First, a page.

Icebreakers encourage students to get to know each other, however it can be difficult to find the right one to use.

Icebreakers should

  • create a positive group atmosphere
  • help people relax
  • break down social barriers
  • energise and motivate
  • help people “think outside the box”
  • help people get to know one another.

Finding the right icebreaker can be surprisingly tricky. Here are a few things that will help identify suitable icebreakers for students and tutors.

  • no/minimal props necessary (avoids preparation time and the possibility of technical difficulties)
  • engages all the students at the same time
  • gets lots of students talking at the same time (e.g. small group conversations rather than everyone listening to one student talk)
  • involves movement (physical activity, even getting up to talk to different people, will get students more engaged)
  • encourages students to talk to many different people
  • doesn’t take more than 10–15 minutes
  • involves students learning something about each other, including names.

Warmups, energizers, and deinhibitizers

Group juggle: Requires balls or other items that can be passed easily

  • Arrange participants in a circle, including yourself.
  • Explain that you are going to throw a ball to someone. Pick someone out and ask their name.
  • Then say “Hi X, my name is Y” as you throw X the ball.
  • X then asks another person's name and continues the process until all have participated.
  • It can be made more challenging by speeding it up, or by introducing more balls/crazy objects.

Categories: no props required

  • Ask everyone to stand up and walk around; explain that you will announce a category and that participants should then quickly organise themselves into smaller groups, based on the category to which they belong.
  • Once everyone is organised into their groups, ask each group to identify itself.
  • (optional) Make a brief comment or ask each group a question.
  • Keep things moving by asking participants to walk around before announcing the next category.
  • Categories can also be used as a fun, simple way to organise people into smaller groups for other activities.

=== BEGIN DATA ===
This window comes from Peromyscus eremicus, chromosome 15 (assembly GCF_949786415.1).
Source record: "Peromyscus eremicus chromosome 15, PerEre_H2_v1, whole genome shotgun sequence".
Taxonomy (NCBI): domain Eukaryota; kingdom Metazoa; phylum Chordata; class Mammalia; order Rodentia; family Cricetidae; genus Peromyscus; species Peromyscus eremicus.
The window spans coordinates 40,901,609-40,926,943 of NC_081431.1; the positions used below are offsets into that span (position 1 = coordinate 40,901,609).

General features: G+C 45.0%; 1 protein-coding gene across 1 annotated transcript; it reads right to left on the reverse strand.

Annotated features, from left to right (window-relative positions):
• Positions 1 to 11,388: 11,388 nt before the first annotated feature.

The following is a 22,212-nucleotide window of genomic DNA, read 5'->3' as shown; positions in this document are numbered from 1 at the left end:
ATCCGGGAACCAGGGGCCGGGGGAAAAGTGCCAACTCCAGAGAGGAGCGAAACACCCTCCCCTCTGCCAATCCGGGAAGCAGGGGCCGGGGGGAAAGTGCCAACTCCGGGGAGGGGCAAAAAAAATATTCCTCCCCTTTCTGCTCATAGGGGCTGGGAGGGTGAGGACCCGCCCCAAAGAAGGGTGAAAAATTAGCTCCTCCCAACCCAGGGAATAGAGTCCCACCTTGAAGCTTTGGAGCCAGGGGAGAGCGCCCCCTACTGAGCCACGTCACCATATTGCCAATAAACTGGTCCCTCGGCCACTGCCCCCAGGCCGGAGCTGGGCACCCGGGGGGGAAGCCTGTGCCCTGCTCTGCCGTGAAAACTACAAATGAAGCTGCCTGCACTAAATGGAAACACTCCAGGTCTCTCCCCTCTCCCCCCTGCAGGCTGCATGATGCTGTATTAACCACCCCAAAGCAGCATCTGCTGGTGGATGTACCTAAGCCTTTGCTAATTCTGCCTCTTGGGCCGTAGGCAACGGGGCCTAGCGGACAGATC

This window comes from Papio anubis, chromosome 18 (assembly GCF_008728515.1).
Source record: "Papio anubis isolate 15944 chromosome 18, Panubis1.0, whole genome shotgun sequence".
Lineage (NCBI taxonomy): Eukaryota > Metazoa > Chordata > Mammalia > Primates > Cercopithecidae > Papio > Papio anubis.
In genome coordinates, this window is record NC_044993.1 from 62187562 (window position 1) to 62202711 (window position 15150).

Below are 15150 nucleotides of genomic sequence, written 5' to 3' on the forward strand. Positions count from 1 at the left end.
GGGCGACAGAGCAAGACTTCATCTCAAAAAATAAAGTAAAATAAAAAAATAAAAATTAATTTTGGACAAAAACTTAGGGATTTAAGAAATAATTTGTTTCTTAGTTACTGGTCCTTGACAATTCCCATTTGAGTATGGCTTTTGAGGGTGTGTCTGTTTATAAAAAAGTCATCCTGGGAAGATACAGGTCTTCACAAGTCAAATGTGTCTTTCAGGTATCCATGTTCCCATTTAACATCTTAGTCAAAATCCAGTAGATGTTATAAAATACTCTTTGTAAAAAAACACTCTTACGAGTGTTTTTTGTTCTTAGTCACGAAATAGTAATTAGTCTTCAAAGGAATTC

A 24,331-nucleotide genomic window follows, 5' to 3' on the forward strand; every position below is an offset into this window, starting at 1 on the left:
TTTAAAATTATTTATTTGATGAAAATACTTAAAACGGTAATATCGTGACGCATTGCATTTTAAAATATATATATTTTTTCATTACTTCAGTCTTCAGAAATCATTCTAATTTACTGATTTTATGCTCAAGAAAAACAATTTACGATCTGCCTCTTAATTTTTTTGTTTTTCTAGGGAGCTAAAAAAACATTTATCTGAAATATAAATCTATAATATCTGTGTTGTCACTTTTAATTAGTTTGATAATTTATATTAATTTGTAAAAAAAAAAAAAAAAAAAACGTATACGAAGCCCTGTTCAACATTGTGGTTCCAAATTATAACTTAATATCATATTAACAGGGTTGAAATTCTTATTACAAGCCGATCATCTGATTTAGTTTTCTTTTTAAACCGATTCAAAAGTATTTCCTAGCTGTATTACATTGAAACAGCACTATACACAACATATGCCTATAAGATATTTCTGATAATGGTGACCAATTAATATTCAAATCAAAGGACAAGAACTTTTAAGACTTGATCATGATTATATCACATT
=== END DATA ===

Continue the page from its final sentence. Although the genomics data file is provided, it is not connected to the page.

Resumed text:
• List of categories:
    • Fold your arms across your chest. Is your right or left arm on top?
    • Which side of the bed (left or right) do you get out of in the morning?
    • How many siblings do you have?
    • What colour are your eyes?
    • What's your favourite colour?

Two truths and a lie: no props required

  • Students are given 5–10 minutes to think of two facts and make up one thing about themselves.
  • Students then pair off and tell each other their three ‘facts’, and each has to guess the other's lie. They can keep guessing until they get it right. Encourage students to introduce themselves before they start guessing.
  • Both students then form pairs with other students and repeat the process.
  • This game can run for a while depending on the number of participants, and it usually needs to be cut short.

Review, and motivator activities


Form the students into groups and explain the following: you are marooned on an island. What five (you can use a different number, depending upon the size of each team) items would you have brought with you, if you knew there was a chance you might be stranded? Inform the students they are only allowed five items per team, not per person. You can have them write their items on a flipchart and discuss and defend their choices with the whole group. This activity helps students learn about other's values and problem-solving styles and promotes teamwork.

Human Bingo

Make a list/table with a different human attribute in each square. Students go around the room to find someone with that attribute, or who has done that thing, until they have found someone for each. This can be changed to involve course content; e.g. have a question related to the past week’s lecture in each square and get students to find someone who can answer that question—at the end you could go around and find out who can answer each question.

Hidden hands

Requires a comic strip from a newspaper (duplicated so each work group has a copy); one envelope for each subgroup.


Photocopy enough copies of the comic strip to provide one for each work group. Cut each strip into separate panels and place the panels in an envelope.


  • Instruct the participants to form work groups of three to four members each. Distribute one envelope containing a set of comic strip panels to each team.
  • Direct the members of each team to open the envelope, place the panels of the comic strip face down without examining them, and shuffle them around the table.
  • While the panels are on the table face down, hidden from view, members of each team take turns drawing a panel (without showing it to others), going around until all panels have been chosen.

Team members are allowed to describe their own panes as fully as possible, but they are not allowed to look at the panels of the other participants or to show their panels to others. When the team members have agreed on which panel is first in the cartoon, (based on the participants' descriptions of the panels), they place it face down on the table. After they have placed all the panels face down in the order they have determined, they then turn them over to see if they have sequenced the comic in the proper order.


Lead a discussion on the communication process used to describe the panels and the means by which group decisions were made. Explore ways in which members of the group could have improved their team's performance.

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